I think the solution is to introduce a concept of an abstract ingredient into KitchenPC.  This ingredient would help relate similar ingredients together, and could be tied into NLP, searching, etc.  However, this is most likely a huge undertaking and would affect almost every aspect of the code and database.  In fact, when I think about it for more than ten seconds, I start to shudder at all the stuff I’d have to re-write.

People Still Don’t Read The Instructions

There are still queries such as “lentils,beans, bacon, peas” and “mac nuts butter eggs flour hamburger” even though the instructions explicitly say to type in one ingredient at at time.  The help video even shows this very clearly.  Apparently, no matter what you do, there will always be some users who just ignore this and want it to work in a certain way.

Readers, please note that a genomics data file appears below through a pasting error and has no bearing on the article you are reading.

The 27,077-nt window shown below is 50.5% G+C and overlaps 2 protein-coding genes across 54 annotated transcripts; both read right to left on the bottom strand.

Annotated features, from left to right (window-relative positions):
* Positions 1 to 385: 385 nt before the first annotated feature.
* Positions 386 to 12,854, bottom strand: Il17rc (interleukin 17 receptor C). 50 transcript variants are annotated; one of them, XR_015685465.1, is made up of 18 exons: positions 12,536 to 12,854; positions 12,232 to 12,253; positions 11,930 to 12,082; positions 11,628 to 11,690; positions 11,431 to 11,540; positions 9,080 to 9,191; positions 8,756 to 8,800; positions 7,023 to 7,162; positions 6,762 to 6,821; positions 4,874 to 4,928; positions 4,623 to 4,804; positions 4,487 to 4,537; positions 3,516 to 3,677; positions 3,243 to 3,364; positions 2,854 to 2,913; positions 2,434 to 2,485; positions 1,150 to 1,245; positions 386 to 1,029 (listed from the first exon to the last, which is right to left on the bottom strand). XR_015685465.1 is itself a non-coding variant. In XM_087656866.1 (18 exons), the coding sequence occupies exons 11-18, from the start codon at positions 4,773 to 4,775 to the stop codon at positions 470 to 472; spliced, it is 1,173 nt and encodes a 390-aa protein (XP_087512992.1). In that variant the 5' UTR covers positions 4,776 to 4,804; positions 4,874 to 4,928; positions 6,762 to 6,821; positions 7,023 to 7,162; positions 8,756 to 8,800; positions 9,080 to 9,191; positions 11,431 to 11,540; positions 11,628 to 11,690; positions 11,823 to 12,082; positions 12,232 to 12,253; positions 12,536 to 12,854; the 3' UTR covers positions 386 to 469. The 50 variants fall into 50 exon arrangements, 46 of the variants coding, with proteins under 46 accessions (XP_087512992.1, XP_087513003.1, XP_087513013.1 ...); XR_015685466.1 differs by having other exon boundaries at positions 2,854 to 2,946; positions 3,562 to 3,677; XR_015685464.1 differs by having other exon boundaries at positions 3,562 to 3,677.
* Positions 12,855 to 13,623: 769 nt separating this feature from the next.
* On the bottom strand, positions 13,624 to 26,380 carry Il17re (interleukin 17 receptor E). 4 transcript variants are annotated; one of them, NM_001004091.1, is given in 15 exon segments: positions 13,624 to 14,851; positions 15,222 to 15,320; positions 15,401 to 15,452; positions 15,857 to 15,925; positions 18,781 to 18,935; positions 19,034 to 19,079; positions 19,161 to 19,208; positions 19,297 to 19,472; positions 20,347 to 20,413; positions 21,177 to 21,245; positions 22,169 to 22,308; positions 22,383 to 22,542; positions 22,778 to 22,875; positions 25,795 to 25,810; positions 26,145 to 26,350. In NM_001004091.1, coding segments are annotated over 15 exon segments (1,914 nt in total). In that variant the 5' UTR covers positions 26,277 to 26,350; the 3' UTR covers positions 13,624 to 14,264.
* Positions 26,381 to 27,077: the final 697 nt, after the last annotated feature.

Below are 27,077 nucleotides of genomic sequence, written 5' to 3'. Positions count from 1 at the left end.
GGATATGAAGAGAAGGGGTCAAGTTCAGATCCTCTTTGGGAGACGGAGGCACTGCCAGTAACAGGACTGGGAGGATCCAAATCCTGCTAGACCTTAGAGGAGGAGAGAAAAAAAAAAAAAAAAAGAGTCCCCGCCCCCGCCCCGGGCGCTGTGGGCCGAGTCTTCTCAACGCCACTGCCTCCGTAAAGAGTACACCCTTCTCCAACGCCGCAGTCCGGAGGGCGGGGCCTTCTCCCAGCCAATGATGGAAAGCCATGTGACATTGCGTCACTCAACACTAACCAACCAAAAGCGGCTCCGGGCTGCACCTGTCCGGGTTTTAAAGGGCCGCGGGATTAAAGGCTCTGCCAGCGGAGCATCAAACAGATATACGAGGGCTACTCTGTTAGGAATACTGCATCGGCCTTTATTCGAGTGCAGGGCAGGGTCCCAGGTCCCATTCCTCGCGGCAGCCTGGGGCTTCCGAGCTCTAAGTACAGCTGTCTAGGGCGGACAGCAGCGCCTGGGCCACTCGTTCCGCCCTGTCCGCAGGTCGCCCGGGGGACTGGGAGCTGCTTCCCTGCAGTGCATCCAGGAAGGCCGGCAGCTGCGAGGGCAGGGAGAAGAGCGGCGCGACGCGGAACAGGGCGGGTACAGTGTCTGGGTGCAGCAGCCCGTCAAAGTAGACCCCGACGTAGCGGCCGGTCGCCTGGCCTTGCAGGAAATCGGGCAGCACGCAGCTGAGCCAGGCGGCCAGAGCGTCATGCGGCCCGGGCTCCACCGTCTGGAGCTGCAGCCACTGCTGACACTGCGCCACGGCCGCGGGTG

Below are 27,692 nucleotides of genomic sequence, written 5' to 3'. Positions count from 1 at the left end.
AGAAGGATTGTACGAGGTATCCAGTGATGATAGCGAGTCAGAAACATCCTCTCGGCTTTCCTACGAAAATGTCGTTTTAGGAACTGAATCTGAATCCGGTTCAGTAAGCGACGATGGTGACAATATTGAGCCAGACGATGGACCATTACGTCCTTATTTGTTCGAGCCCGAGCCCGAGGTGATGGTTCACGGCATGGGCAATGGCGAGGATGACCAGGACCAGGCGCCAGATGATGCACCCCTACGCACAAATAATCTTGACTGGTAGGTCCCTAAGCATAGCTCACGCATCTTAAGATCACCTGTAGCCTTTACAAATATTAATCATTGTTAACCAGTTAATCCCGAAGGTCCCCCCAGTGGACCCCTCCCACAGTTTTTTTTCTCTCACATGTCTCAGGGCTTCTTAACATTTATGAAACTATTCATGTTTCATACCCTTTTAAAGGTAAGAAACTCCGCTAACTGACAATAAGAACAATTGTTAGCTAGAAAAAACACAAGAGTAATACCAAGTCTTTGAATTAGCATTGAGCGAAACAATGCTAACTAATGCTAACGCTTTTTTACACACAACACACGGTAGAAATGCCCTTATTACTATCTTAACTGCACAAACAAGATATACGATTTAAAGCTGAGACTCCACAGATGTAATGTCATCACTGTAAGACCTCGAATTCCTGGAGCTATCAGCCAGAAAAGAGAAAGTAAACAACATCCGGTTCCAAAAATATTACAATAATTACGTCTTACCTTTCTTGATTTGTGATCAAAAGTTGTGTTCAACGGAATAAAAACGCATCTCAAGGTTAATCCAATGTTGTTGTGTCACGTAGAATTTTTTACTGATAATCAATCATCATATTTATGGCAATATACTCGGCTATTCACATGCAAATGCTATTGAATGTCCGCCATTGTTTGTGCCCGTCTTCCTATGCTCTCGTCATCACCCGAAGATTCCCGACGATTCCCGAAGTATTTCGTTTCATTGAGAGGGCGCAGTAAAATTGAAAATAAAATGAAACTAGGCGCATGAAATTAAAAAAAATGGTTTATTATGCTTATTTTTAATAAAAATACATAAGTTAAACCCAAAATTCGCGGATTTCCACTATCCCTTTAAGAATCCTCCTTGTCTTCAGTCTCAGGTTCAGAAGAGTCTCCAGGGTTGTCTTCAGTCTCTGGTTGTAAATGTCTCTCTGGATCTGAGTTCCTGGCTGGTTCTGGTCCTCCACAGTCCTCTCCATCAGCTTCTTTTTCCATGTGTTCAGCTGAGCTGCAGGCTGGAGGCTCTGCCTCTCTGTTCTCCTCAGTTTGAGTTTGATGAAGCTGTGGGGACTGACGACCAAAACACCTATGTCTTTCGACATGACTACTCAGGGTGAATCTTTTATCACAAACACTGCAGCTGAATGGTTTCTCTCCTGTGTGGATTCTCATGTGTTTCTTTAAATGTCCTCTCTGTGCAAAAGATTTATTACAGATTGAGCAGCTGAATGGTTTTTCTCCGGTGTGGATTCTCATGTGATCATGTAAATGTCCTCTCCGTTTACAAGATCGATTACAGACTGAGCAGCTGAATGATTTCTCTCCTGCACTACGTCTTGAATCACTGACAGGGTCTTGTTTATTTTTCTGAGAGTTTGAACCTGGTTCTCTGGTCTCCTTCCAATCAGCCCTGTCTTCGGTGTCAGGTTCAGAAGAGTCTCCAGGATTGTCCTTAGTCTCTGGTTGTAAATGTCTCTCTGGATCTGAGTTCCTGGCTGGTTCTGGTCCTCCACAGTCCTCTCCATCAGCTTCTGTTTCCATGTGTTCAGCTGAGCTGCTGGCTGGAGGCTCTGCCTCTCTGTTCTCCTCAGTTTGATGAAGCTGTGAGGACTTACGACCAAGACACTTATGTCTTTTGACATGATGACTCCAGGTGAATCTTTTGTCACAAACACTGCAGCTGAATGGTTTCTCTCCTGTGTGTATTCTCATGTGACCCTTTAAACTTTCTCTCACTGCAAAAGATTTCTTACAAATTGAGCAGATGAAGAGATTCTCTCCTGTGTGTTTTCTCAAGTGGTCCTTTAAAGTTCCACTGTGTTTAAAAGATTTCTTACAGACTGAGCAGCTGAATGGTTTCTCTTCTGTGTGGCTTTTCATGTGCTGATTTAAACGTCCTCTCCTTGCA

There is the possibility of either supporting multiple ingredients at once, or at least detecting when this is done and providing a clearer error message – not that these people are likely to read error messages.

Hopefully this is something that doesn’t happen a lot, and can be ignored as user error.

What The???

Lastly, there are a few queries that just make you scratch your head.  For example, “left over pork”.  Who cares if it’s left over or not?  Just type in pork!

Then of course there’s:

"jethro tull" and "new haven" AND collection:etree

I won’t even ask.

Fixing Valid Queries

It’s also obvious there’s a bunch of queries that should work but don’t.  I’m spending some time this week going through these and fixing as many as possible, or at least the most common ones.  Hopefully, over time, the interface will get harder and harder to fool.  However, that’s going to take a while.

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From → Business, Technical